SENATOR PASTORE. Nothing at all?

DR. WILSON. Nothing at all.

SENATOR PASTORE. It has no value in that respect?

DR. WILSON. It only has to do with the respect with which we regard one another, the dignity of men, our love of culture. It has to do with those things.

It has nothing to do with the military. I am sorry.

SENATOR PASTORE. Don’t be sorry for it.

DR. WILSON. I am not, but I cannot in honesty say it has any such application.

SENATOR PASTORE. Is there anything here that projects us in a position of being competitive with the Russians, with regard to this race?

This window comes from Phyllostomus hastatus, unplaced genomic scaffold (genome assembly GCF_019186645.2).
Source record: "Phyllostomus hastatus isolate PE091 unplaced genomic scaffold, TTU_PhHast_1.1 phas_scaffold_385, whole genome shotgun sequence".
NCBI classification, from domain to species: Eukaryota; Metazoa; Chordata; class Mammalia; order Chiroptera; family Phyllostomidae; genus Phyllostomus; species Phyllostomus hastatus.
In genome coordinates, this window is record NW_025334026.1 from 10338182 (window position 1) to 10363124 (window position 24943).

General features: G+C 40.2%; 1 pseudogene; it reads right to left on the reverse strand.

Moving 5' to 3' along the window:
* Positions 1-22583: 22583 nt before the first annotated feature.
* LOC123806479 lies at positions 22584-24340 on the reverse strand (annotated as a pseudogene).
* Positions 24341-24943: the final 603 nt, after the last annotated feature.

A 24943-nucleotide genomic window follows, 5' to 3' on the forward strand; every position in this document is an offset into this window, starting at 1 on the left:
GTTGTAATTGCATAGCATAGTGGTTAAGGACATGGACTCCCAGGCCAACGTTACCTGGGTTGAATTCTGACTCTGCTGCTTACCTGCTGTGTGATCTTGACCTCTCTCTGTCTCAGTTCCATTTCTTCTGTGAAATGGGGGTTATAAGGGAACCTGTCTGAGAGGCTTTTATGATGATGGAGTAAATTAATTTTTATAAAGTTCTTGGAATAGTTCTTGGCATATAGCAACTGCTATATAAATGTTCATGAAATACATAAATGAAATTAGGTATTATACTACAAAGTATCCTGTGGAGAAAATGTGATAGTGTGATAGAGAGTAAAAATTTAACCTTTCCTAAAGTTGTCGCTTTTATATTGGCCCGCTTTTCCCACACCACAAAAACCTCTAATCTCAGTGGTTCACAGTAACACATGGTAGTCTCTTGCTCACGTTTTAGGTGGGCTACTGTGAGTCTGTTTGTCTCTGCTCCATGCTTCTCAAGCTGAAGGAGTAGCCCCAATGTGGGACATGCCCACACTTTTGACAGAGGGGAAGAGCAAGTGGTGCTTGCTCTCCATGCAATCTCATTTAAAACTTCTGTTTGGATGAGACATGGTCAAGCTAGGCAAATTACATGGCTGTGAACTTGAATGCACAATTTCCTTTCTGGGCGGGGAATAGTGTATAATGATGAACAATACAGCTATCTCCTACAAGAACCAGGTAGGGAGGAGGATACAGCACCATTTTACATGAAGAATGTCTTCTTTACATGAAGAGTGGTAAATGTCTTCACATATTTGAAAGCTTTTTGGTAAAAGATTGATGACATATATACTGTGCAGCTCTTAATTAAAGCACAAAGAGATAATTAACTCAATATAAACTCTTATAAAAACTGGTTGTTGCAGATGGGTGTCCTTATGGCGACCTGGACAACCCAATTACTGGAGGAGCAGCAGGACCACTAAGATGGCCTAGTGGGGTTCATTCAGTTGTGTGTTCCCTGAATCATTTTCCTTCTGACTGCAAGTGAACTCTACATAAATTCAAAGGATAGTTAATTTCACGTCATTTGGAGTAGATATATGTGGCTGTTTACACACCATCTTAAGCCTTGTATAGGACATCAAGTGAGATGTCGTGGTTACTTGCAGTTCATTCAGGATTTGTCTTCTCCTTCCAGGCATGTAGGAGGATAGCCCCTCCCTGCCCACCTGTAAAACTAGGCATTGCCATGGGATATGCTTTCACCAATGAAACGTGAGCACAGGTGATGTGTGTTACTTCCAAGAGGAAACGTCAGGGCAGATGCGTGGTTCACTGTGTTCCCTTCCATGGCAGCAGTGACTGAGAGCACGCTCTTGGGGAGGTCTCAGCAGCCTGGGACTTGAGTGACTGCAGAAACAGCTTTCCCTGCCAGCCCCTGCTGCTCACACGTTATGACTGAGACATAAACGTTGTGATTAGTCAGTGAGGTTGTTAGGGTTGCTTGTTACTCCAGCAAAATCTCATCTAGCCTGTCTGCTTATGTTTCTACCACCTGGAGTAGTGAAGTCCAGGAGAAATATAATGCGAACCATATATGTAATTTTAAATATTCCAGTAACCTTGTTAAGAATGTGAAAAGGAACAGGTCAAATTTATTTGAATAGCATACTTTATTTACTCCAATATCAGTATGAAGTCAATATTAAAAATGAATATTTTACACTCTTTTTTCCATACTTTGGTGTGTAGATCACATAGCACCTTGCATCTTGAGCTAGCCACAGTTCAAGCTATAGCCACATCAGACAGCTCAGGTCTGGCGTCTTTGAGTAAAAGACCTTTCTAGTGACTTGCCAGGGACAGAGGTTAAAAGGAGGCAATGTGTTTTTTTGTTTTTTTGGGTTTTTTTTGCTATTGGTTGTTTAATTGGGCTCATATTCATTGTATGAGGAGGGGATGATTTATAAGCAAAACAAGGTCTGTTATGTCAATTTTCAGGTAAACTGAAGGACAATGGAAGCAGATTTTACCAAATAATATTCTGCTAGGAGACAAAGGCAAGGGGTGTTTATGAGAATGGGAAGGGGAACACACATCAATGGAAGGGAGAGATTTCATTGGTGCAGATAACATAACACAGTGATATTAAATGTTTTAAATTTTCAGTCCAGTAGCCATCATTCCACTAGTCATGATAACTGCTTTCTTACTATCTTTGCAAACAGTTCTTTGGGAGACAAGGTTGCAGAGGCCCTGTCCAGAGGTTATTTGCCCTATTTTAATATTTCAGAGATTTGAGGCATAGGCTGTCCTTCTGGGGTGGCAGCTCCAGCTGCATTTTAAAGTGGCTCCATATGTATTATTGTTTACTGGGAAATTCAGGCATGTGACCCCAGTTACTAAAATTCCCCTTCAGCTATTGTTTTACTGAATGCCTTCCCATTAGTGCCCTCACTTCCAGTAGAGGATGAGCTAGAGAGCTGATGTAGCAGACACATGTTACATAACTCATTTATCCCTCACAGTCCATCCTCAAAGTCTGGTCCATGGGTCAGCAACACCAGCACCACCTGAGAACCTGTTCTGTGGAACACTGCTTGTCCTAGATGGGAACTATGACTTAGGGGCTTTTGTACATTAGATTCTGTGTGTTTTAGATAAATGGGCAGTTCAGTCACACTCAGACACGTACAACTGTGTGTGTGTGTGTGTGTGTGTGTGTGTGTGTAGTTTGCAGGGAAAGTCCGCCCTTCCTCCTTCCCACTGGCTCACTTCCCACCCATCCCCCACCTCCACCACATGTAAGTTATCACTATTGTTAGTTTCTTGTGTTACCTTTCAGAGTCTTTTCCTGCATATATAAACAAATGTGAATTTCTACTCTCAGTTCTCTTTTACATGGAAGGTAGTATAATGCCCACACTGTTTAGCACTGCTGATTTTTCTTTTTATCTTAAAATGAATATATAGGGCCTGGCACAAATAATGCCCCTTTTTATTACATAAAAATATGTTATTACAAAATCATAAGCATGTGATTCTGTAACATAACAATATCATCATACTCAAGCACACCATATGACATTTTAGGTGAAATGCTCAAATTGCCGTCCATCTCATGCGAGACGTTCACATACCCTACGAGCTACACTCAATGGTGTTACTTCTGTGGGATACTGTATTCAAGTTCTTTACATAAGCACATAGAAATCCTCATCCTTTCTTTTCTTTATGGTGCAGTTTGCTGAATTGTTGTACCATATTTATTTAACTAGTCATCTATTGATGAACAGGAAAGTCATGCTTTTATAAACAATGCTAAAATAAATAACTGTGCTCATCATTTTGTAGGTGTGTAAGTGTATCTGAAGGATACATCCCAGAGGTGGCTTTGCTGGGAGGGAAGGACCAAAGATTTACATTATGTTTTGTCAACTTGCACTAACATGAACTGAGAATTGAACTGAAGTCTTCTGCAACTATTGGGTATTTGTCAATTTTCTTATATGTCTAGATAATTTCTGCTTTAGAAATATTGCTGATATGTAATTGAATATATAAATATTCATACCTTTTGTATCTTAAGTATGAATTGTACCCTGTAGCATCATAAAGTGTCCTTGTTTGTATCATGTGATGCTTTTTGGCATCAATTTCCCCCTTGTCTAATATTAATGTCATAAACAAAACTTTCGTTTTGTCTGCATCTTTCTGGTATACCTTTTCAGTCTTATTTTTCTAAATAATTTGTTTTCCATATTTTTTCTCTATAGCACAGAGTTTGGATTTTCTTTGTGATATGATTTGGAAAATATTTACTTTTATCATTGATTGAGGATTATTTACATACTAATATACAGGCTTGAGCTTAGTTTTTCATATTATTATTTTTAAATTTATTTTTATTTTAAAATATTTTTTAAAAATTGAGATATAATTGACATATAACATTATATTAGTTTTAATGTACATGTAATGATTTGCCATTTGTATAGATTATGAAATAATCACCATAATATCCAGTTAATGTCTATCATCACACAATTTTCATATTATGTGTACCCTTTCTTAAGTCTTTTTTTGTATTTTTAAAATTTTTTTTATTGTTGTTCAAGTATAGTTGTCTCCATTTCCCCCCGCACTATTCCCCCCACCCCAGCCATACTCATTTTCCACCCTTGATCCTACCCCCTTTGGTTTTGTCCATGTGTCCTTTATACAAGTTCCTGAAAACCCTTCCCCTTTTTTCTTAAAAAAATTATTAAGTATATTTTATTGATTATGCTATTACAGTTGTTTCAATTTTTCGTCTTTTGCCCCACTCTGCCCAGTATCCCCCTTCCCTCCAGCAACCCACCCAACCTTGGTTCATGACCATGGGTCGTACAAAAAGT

DR. WILSON. Only from a long-range point of view, of a developing technology. Otherwise, it has to do with: Are we good painters, good sculptors, great poets? I mean all the things that we really venerate and honor in our country and are patriotic about.

In that sense, this new knowledge has all to do with honor and country but it has nothing to do directly with defending our country except to help make it worth defending.

(emphasis mine)

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2 thoughts on “On Funding the Arts and Sciences

  1. Would it be OK if I cross-posted this article to WriterBeat.com? I’ll be sure to give you complete credit as the auzthor. There is no fee, I’m simply trying to add more content diversity for our community and I liked what you wrote. If “OK” please respond via email.

    Autumn
    AutumnCote@WriterBeat.com

    Reply